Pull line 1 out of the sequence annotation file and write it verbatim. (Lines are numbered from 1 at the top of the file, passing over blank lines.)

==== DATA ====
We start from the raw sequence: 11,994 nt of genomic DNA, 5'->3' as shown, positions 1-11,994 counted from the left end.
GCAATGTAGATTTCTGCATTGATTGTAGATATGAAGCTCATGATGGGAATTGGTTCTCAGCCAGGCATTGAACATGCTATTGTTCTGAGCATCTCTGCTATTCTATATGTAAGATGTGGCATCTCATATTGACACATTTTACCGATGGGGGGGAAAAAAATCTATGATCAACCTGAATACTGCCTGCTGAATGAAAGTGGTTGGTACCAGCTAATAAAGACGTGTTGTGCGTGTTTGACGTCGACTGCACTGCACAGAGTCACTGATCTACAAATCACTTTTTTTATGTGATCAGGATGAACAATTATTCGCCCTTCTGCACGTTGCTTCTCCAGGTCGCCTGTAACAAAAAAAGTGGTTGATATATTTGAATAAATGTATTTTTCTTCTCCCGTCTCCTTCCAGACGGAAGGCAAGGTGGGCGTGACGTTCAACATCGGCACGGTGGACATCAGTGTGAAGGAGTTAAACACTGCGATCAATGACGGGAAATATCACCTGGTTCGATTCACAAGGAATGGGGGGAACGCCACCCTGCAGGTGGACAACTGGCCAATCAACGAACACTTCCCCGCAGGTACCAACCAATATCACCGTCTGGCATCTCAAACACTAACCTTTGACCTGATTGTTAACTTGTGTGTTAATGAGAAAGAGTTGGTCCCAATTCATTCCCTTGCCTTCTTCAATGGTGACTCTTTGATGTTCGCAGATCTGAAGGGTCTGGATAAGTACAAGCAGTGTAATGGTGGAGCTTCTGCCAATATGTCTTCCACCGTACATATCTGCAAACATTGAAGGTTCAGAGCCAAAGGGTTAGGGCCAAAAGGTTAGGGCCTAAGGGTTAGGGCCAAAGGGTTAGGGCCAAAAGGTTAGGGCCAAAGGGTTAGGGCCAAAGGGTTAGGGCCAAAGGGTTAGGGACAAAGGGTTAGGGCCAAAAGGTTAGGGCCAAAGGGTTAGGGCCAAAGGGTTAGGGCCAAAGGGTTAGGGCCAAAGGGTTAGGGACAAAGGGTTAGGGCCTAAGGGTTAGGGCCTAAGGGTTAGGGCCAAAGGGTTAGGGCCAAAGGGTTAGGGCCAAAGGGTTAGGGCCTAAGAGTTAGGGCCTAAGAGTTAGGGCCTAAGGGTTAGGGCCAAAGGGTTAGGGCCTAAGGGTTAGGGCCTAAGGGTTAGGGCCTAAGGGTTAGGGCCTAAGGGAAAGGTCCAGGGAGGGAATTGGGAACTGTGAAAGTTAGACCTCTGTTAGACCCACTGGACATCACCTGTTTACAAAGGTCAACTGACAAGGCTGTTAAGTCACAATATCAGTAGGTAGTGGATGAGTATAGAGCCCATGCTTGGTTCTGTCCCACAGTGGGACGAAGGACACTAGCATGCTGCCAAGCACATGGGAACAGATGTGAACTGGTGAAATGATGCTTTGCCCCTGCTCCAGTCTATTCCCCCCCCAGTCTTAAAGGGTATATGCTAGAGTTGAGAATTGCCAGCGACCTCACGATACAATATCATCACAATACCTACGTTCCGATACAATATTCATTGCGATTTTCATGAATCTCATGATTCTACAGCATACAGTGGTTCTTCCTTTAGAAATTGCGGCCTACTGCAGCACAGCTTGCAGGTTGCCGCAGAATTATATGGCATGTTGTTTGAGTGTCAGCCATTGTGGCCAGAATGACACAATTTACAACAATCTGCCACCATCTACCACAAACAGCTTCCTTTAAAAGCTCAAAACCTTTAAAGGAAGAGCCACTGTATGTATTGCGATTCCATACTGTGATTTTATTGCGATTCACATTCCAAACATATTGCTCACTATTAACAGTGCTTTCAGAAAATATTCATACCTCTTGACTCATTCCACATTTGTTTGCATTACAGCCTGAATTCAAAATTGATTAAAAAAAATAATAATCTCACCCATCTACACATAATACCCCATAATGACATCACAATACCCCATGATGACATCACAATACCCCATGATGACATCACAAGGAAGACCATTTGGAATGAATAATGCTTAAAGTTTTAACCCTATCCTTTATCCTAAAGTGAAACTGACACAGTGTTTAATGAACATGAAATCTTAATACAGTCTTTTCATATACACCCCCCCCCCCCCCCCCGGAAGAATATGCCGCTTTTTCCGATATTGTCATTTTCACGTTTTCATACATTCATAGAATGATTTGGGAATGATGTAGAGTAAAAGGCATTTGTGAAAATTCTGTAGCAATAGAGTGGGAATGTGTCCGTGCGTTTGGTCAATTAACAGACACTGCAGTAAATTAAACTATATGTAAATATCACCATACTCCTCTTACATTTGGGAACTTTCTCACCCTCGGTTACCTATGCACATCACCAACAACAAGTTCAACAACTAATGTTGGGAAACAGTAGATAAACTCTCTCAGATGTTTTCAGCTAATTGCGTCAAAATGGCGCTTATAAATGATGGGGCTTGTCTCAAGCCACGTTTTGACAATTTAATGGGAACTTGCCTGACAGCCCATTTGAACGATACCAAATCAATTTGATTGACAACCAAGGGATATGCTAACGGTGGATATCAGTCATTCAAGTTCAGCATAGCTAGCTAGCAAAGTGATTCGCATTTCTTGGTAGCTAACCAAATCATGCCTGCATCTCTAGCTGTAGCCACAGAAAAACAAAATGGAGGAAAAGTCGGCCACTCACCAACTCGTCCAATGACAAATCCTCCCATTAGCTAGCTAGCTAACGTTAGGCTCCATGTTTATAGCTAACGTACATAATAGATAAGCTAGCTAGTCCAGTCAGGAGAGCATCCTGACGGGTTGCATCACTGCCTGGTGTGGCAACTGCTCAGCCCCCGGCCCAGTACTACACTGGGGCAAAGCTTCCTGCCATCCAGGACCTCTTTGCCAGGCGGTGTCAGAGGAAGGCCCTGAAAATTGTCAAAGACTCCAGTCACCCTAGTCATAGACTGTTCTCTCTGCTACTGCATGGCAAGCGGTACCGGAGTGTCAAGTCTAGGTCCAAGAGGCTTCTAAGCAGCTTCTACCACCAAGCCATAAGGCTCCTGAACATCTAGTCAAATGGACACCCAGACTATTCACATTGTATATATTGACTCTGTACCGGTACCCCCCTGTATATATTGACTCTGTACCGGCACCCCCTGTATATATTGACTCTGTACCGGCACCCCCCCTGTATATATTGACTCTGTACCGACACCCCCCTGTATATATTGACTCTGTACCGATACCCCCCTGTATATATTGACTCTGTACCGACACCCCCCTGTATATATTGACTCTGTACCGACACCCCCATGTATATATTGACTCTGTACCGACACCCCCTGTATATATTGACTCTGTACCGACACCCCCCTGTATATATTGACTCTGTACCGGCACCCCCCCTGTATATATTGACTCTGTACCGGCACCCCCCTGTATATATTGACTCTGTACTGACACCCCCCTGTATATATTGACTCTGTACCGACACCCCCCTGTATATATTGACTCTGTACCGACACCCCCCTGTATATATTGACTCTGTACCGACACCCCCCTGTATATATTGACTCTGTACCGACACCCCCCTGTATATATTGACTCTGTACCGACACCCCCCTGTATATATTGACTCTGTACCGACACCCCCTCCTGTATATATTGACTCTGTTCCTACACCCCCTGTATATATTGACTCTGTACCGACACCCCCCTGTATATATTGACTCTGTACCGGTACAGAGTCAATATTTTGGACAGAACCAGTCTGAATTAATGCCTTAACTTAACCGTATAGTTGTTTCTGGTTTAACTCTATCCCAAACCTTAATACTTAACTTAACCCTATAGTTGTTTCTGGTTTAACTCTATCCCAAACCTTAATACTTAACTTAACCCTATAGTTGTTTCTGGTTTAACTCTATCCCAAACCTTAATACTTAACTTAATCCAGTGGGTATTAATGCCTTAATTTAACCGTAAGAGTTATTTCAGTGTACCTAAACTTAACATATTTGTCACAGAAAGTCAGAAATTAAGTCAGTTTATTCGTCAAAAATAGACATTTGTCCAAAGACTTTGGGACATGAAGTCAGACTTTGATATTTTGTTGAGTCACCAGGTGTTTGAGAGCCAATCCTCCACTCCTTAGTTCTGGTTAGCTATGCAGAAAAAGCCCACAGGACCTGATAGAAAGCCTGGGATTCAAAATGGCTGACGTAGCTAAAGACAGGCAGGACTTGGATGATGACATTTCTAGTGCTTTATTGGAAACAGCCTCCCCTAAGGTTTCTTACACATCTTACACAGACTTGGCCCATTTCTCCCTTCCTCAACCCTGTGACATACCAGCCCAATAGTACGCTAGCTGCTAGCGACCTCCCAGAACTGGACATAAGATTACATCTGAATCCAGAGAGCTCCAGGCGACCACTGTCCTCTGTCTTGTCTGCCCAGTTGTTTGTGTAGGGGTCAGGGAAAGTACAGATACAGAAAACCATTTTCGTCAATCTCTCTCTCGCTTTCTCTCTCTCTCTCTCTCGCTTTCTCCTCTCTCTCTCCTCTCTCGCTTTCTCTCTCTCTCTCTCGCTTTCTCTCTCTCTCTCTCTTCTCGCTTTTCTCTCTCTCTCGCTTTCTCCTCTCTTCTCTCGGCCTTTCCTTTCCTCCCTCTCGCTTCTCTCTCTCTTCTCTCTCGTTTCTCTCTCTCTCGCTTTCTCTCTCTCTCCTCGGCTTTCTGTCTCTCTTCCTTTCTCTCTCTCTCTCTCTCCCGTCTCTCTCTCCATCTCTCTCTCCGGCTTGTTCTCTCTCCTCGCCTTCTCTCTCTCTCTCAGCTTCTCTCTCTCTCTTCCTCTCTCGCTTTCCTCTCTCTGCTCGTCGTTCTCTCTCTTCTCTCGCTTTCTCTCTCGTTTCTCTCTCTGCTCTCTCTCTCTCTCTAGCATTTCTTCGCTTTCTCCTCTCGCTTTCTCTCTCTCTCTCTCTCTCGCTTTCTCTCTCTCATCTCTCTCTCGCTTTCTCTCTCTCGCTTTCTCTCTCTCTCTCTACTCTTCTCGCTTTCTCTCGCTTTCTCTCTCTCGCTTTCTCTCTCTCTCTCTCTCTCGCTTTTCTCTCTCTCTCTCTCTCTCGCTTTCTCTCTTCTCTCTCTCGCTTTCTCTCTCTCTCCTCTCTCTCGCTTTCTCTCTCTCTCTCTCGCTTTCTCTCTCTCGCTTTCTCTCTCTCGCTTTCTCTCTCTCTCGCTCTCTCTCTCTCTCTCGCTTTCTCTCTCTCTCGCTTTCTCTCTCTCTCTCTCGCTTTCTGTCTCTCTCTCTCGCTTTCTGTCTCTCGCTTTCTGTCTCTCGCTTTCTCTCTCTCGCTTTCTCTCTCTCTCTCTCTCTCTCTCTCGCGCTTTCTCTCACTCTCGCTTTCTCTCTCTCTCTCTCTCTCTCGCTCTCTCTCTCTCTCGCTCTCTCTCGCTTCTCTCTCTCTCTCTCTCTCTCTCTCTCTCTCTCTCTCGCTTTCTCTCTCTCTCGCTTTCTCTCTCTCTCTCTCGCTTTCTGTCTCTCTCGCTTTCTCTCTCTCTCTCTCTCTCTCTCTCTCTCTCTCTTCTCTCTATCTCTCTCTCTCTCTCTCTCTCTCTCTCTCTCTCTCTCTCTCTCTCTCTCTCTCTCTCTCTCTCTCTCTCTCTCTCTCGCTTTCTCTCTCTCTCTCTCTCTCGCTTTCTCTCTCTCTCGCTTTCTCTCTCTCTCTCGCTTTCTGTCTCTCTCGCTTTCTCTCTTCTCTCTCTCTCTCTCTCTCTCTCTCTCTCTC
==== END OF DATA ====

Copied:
We start from the raw sequence: 11,994 nt of genomic DNA, 5'->3' as shown, positions 1-11,994 counted from the left end.